We recently got an email from Barack Obama. We had to dig it out of the spam filter, but we did get it. “Dear Nassau Weekly,” it read. “This morning, Michelle and I awoke to some surprising and humbling news. At 6 a.m., we received word that I’d been awarded the Nobel Peace Prize and that, unfortunately, I will have to return to Scandinavia.” While it’s a bit rich that the descendants of Sweyn Forkbeard and Eric the Red are now in the business of awarding peace prizes, this year’s intrigue runs a little deeper than usual.
Many have claimed that Obama’s accomplishments thus far as President pale in comparison to the lifetime achievements of those who have received the prize in recognition of long, historic careers. Well obviously. But so what? This myopic line of thinking—to muddle our psycho-physiological metaphors—ignores the extraordinary achievement that Obama’s very election represents. All around the world, people of every nationality, religion, and race gathered around televisions and radios in schoolrooms and in cafes. They saw a victorious citizen of the world achieve what many had reasonably considered to be impossible. In Africa, South East Asia, and even in the ghettos of Chicago’s south side, children looked into Obama’s eyes as if into a mirror. Even while segments of the American now resent the fact, Obama reminds us and the world of our shared humanity, shared struggles, and shared stake in the promise that all men are created equal.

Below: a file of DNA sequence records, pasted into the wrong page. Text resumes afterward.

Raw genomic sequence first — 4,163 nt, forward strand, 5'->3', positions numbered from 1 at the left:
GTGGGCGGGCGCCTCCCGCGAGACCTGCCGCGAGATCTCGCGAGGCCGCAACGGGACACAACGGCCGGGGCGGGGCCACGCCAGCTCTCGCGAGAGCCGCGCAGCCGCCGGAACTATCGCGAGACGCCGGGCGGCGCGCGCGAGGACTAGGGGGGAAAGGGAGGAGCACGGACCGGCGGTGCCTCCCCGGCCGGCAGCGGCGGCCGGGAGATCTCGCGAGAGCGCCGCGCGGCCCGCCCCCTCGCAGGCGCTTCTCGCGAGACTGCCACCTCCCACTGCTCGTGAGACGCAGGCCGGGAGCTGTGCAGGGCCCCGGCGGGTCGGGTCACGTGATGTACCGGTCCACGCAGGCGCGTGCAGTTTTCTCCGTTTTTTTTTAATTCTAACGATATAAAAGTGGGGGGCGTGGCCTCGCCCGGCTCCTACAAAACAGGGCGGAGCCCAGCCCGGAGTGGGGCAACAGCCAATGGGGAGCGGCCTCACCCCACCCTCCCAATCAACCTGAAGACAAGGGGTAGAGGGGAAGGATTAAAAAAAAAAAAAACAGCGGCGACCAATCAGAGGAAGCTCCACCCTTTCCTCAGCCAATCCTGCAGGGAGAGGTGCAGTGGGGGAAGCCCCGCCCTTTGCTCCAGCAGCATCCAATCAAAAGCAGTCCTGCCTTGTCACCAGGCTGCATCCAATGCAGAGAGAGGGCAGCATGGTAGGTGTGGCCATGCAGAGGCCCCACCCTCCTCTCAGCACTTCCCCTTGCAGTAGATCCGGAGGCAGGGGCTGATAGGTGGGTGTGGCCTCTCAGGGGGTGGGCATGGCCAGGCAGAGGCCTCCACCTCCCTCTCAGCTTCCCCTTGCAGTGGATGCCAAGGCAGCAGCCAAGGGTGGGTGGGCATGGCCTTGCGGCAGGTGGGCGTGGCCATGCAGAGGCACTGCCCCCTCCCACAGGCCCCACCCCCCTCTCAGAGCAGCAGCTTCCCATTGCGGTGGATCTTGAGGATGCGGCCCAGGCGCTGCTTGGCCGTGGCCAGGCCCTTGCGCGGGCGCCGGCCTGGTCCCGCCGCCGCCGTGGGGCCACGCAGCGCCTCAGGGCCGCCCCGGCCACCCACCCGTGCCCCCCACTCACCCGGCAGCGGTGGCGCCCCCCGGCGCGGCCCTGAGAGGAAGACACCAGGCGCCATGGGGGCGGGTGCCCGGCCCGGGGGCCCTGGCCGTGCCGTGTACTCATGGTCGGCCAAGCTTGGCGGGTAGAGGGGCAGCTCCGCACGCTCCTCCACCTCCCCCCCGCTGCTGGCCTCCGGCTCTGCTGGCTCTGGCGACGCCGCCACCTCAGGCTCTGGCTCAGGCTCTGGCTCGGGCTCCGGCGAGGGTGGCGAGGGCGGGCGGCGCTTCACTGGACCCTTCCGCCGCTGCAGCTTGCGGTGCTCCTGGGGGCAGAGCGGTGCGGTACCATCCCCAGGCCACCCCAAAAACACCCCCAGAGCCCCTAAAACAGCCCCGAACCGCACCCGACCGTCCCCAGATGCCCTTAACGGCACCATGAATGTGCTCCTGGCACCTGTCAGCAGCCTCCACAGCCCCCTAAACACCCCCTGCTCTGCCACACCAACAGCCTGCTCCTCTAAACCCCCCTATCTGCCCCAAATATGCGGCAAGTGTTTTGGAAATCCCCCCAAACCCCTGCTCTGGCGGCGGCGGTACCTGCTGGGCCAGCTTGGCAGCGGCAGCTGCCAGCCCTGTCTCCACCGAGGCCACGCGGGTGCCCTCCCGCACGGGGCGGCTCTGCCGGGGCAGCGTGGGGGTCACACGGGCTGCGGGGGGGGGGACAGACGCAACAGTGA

We still expect great things from Obama, but this hope should cast a shadow of doubt over the miles he has already come.